Days after the U.S. Census Bureau released new data showing Americans’ incomes were up by 5.2 percent from 2014-15 — the first significant increase since the Great Recession — the agency issued region-specific numbers.
The data, released Thursday, comes from the Census Bureau’s American Community Survey.
Here are three things to know about the changes in Kentucky:
- Median household incomes in the commonwealth also increased in 2015. The median household income is just more than $45,000. That’s a 5.1 percent increase from a little more than $43,000 in 2014. Kenny Colston, a spokesman for the Kentucky Center for Economic Policy, says although an increase is great, it’s not time to have a party over these numbers. He says longstanding inequalities still exist among geographic areas and race in the state when it comes to economic disparities. “Median income has only improved in three of the congressional districts,” he says. Those districts are 3 and 6, which includes Louisville and Lexington, respectively, as well as the 1st District, which includes far Western Kentucky.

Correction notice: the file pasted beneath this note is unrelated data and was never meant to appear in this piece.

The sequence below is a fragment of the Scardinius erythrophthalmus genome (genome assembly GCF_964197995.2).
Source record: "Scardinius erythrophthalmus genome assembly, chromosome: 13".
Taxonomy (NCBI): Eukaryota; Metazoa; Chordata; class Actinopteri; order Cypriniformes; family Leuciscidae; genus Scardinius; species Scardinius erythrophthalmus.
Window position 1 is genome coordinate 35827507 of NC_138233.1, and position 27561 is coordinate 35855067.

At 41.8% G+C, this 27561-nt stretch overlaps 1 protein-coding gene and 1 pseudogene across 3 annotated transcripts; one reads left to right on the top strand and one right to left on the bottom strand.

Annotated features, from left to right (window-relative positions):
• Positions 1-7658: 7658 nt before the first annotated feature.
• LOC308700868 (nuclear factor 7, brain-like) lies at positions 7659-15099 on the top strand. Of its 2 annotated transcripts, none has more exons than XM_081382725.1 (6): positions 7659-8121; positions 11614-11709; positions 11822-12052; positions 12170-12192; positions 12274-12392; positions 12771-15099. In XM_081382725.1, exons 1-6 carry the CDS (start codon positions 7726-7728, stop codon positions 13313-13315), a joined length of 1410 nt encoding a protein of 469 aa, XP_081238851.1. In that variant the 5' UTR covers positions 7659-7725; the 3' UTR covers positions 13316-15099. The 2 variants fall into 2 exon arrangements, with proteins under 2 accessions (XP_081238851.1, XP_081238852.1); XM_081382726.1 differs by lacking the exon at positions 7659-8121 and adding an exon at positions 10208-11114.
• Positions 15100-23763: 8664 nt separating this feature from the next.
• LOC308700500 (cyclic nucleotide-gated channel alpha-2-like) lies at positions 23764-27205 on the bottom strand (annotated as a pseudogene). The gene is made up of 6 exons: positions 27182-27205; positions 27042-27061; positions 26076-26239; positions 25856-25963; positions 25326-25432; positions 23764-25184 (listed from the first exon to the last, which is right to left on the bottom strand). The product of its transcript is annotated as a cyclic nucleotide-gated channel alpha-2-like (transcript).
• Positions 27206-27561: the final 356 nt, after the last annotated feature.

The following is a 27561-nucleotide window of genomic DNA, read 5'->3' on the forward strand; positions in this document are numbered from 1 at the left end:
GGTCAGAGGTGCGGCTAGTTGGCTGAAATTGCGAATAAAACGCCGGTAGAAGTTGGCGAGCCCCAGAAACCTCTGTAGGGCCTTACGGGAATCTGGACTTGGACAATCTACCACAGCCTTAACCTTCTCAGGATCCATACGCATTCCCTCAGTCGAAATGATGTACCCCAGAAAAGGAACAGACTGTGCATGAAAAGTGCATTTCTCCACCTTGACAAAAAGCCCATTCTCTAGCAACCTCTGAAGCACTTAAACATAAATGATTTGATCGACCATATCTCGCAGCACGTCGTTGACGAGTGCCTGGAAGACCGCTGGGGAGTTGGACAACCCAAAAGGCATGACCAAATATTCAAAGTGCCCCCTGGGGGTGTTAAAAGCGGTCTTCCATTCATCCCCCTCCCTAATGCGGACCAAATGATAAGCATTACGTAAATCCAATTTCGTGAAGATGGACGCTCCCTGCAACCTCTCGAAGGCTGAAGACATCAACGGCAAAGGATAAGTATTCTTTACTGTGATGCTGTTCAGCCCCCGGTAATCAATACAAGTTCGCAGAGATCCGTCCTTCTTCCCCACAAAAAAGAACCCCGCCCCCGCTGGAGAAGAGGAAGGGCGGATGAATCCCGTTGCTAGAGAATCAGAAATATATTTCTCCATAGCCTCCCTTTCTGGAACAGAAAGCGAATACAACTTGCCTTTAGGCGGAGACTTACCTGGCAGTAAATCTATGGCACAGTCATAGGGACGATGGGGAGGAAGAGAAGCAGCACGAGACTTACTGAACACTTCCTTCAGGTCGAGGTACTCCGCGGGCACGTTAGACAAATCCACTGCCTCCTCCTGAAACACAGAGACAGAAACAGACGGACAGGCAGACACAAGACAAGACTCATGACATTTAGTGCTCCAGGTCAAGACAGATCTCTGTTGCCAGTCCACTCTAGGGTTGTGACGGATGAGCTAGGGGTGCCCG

- The rate of uninsured Kentuckians went down. In 2015, the uninsured rate in Kentucky was 6 percent. That’s a decrease from 14.3 percent in 2013. The decrease between 2013 and 2015 is one of the biggest among the 50 states, according to the Kentucky State Data Center.
- Among African-Americans, the poverty rate is 30.8 percent. For white Kentuckians it’s 16.9 percent. Ashley Spalding, policy analyst for the Kentucky Center for Economic Policy, points to the long, complex history of structural inequalities, including access to good jobs, wages and education. “It also doesn’t help matters that there are racial inequities in our criminal justice system as well,” she says.